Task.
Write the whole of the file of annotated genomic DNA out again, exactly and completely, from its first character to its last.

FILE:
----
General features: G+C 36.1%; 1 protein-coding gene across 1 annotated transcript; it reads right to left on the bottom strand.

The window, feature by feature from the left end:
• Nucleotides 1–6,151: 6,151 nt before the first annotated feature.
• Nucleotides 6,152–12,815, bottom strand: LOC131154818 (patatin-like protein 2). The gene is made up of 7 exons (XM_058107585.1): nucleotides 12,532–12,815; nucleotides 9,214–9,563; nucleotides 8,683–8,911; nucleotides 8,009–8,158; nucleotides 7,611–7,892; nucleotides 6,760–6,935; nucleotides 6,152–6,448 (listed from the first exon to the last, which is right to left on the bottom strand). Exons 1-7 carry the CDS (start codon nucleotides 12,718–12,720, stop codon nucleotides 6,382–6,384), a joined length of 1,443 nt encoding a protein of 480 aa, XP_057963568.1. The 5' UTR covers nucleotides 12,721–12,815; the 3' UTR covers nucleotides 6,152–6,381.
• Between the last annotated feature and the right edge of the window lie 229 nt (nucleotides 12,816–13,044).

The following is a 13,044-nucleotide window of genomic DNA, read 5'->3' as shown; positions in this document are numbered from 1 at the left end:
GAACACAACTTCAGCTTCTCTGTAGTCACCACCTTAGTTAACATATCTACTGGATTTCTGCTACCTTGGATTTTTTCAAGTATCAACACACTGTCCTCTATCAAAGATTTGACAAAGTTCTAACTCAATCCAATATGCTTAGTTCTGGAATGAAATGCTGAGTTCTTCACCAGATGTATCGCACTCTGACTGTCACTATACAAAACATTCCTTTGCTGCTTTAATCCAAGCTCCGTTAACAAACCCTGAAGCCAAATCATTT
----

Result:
General features: G+C 36.1%; 1 protein-coding gene across 1 annotated transcript; it reads right to left on the bottom strand.

The window, feature by feature from the left end:
• Nucleotides 1–6,151: 6,151 nt before the first annotated feature.
• Nucleotides 6,152–12,815, bottom strand: LOC131154818 (patatin-like protein 2). The gene is made up of 7 exons (XM_058107585.1): nucleotides 12,532–12,815; nucleotides 9,214–9,563; nucleotides 8,683–8,911; nucleotides 8,009–8,158; nucleotides 7,611–7,892; nucleotides 6,760–6,935; nucleotides 6,152–6,448 (listed from the first exon to the last, which is right to left on the bottom strand). Exons 1-7 carry the CDS (start codon nucleotides 12,718–12,720, stop codon nucleotides 6,382–6,384), a joined length of 1,443 nt encoding a protein of 480 aa, XP_057963568.1. The 5' UTR covers nucleotides 12,721–12,815; the 3' UTR covers nucleotides 6,152–6,381.
• Between the last annotated feature and the right edge of the window lie 229 nt (nucleotides 12,816–13,044).

The following is a 13,044-nucleotide window of genomic DNA, read 5'->3' as shown; positions in this document are numbered from 1 at the left end:
GAACACAACTTCAGCTTCTCTGTAGTCACCACCTTAGTTAACATATCTACTGGATTTCTGCTACCTTGGATTTTTTCAAGTATCAACACACTGTCCTCTATCAAAGATTTGACAAAGTTCTAACTCAATCCAATATGCTTAGTTCTGGAATGAAATGCTGAGTTCTTCACCAGATGTATCGCACTCTGACTGTCACTATACAAAACATTCCTTTGCTGCTTTAATCCAAGCTCCGTTAACAAACCCTGAAGCCAAATCATTT